The U.S. Supreme Court (SCOTUS) is set to make a major ruling on abortion ahead of the upcoming presidential election, in light of recent successes for abortion rights supporters.
Last Tuesday, Ohio saw a ballot measure victory, Kentucky’s Democratic governor was reelected on a pro-abortion platform, and the Pennsylvania Supreme Court seat was won by a Democrat who had pledged to uphold abortion rights.
This has resulted in attempts to introduce ballot measures in several swing states: Arizona, Florida, Nevada, and Pennsylvania.
Additionally, it has been revealed that powerful billionaires such as George Soros and Warren Buffett have sought to generate substantial profits from the controversial drug RU-486 through a shell corporation in the Cayman Islands. This pill was enabled through deals between the Rockefeller Foundation and President Bill Clinton’s Food and Drug Administration (FDA).
In response to this approval of mifepristone (also known as RU-486), an Alliance Defending Freedom representing various pro-life medical organizations sued the FDA last November.
Subsequently, a federal district court in Texas ruled against the FDA’s “unlawful approval” of mifepristone in April this year.
In September, the Justice Department and the manufacturer of mifepristone requested that the Supreme Court of the United States (SCOTUS) overturn a ruling by a lower court which limited access to mifepristone.
At present, SCOTUS has yet to decide on the drug’s final fate, though abortion proponents – including representatives from all 49 U.S. states – have asked the court to maintain availability and distribution of the drug through entities such as Planned Parenthood.
Shortly after President Clinton’s inauguration in January 1993, he signed multiple executive orders increasing access to abortion. One of these directives allowed the sale of RU-486 and other abortion-inducing drugs.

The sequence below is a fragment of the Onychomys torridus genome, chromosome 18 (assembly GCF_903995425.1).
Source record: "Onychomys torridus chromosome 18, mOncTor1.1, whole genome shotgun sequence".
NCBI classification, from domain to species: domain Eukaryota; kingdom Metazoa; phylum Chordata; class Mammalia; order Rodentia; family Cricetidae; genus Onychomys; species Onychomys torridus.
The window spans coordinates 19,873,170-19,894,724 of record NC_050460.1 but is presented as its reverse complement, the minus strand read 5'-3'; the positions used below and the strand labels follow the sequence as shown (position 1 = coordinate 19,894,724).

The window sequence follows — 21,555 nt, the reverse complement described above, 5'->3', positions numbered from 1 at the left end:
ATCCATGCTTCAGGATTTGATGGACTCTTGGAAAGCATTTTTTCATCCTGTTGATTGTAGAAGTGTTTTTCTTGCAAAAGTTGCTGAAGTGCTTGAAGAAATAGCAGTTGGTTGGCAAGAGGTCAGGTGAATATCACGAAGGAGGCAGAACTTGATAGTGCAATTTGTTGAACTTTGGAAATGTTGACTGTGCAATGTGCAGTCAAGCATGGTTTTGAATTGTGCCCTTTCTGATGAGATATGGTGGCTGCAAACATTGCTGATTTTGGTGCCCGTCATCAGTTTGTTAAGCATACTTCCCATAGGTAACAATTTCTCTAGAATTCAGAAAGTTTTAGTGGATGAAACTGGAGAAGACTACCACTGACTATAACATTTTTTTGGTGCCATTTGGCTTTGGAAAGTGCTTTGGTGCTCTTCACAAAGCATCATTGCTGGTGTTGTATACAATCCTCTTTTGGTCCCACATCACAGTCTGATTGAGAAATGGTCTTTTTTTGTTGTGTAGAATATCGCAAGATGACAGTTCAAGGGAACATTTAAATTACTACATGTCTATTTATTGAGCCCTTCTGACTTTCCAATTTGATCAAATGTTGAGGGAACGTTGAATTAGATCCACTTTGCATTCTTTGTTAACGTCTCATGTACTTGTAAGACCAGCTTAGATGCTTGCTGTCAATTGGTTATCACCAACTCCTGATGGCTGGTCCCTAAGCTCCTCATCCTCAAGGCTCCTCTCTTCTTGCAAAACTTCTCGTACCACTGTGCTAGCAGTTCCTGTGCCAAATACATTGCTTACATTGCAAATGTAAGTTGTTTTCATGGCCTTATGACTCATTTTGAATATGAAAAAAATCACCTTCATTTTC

In April 1993, representatives from the Rockefeller Population Council and Hoechst began meeting with the FDA.
Reports indicated that some Hoechst officials were “dismayed” at accusations from pro-life groups comparing their actions to what the Nazis had done to Jews during WWII.
It should be noted that Hoechst was a successor of I.G. Farben, which manufactured cyanide gas for concentration camps and became known as “the devil’s chemist” due to its involvement in Hitler’s war machine.
In 2021, the Rockefeller Foundation distanced itself from its past involvement in eugenics, which was reported by The Jerusalem Post.
“The Rockefeller Foundation is currently reckoning with our own history in relation to eugenics,” stated foundation President Rajiv Shah. Following the Clinton administration’s approval of RU-486 in 1993, the Rockefeller Foundation’s Population Council licensed the patent rights to a group called Danco Laboratories.
This allowed them to form alliances with pro-abortion organizations such as National Abortion Federation, Planned Parenthood of America and National Abortion and Reproductive Rights Action League.
Drug-induced or chemical abortions now account for more than half of all abortions in the US, according to a study cited in one of the Texas court filings currently under review by the Supreme Court.
This study concluded that drug-induced abortions, such as those using mifepristone, came with an increased risk of adverse events compared to surgical abortions. Specifically, these risks included a fourfold higher chance of hemorrhaging, incomplete abortion and unplanned surgical evacuation.
Additionally, 77.1 percent of mifepristone patients reported post-abortion pain compared to 10.5 percent of surgical patients. The suit alleged this discrepancy. A decision from the Supreme Court is anticipated in the upcoming months.